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Saturday, March 7, 2009

Who is Geethali Norah Jones Shankar?

Who is Geethali Norah Jones Shankar? The world knows her better by her stage name Norah Jones. Jones is an American singer-songwriter, pianist, keyboardist, guitarist, and actress of Anglo-American and Indian-Bengali descent. She is the daughter of sitarist Ravi Shankar and the half-sister of Anoushka Shankar.[1] Her career began with her 2002 debut album Come Away with Me, an adult contemporary vocal jazz album with a sensual, plaintive soul/folk/country tinge, that received five Grammy Awards, including "Record of the Year" and "Best New Artist". This was followed by her second album, Feels like Home, released in 2004. In 2007, she released her third album, Not Too Late. She has sold more than 16 million albums in the US[2] and over 36 million records worldwide; altogether, she has sold more albums than any other female jazz artist during the 2000s.[3]

Jones was born March 30, 1979 in Brooklyn, New York City on March 30, 1979 to sitar maestro Ravi Shankar and Sue Jones. She spent her childhood with her mother, who moved to the Fort Worth suburb of Grapevine, Texas, when Jones was four. She attended Colleyville Middle School, followed by a short period at Grapevine High School before transferring to Booker T. Washington High School for the Performing and Visual Arts in Dallas. Her only formal vocal training was her stint in the choir at Colleyville and Booker T. Washington. While at Colleyville, she also participated in band and played the alto saxophone. She officially changed her name to Norah Jones at the age of sixteen with the blessings of her parents.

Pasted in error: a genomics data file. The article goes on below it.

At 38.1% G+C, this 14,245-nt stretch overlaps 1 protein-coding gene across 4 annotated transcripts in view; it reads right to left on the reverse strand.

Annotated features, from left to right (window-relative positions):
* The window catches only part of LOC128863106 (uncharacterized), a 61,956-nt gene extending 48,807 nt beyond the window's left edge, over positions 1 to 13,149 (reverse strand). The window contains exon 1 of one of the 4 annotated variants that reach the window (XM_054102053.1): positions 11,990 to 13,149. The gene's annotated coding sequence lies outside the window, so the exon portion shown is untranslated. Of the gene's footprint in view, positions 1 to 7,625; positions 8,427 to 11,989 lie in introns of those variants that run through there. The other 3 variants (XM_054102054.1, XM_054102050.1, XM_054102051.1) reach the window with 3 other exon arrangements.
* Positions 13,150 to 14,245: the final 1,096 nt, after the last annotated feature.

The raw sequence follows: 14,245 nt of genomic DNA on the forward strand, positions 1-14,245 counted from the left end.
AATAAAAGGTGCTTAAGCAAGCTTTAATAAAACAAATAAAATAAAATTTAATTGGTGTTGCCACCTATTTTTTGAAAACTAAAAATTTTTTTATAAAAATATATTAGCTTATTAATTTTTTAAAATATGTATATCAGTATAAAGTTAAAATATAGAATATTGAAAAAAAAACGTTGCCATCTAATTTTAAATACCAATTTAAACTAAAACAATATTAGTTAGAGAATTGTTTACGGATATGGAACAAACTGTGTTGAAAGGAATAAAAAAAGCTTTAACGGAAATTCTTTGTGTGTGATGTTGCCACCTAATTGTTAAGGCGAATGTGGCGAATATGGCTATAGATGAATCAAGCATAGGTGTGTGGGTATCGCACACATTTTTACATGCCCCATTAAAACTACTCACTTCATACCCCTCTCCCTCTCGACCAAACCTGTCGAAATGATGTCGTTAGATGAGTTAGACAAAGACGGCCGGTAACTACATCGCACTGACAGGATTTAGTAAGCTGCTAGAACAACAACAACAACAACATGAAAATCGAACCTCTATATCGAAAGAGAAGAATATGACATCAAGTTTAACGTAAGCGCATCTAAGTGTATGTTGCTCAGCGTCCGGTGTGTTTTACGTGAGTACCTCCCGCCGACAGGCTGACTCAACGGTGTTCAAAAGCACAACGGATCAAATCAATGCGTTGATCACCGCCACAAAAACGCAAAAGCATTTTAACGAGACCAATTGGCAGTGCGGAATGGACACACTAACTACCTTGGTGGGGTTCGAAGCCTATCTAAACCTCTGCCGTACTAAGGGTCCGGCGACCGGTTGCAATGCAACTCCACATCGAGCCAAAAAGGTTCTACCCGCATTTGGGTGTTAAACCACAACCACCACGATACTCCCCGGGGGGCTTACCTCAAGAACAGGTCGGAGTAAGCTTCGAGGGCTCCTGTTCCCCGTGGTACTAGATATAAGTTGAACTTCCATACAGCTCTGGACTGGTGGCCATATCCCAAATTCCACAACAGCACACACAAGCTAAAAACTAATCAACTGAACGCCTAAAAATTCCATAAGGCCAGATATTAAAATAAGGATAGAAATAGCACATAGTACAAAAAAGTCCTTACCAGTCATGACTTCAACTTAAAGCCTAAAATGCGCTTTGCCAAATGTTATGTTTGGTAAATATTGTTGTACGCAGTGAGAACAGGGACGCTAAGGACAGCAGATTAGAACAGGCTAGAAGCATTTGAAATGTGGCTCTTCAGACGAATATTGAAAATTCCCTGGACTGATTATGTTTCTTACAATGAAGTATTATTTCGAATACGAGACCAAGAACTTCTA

Jones always had an affinity for the music of Bill Evans and Billie Holiday, among other 'oldies.' She once said, "My mom had this eight-album Billie Holiday set, I picked out one disc that I liked and played that over and over again." She considers Willie Nelson her mentor. She began singing in church choirs and took piano lessons as a child. She attended Interlochen Arts Camp during the summers. While at high school, she won the DownBeat Student Music Awards for Best Jazz Vocalist (twice, in 1996 and 1997) and Best Original Composition (1996).[4]

University of North Texas at Denton, where she majored in jazz piano. It was during this time she had a chance meeting with future collaborator (and her own catapult to fame) Jesse Harris. She was picking up a band that was playing at the university that also happened to be friends of Harris' who was making a stop on a cross-country road-trip with her friend, Richard Julian, to see the band play. After having met Harris was sending her lead sheets of his songs. In 1999, after two years of struggling in the program at the university, she left for New York City. Less than a year later she started a band with Harris.[5]

Jones was a lounge singer before becoming a recording artist.[6] She played with artists and bands including Wax Poetic and the Peter Malick Group. She performed frequently with guitarist Charlie Hunter in 2001.

Jones' debut album was released in February 2002 and was instantly celebrated for its blending of mellow, acoustic pop with soul and jazz. It hit number one on the U.S. Billboard 200, with the single "Don't Know Why"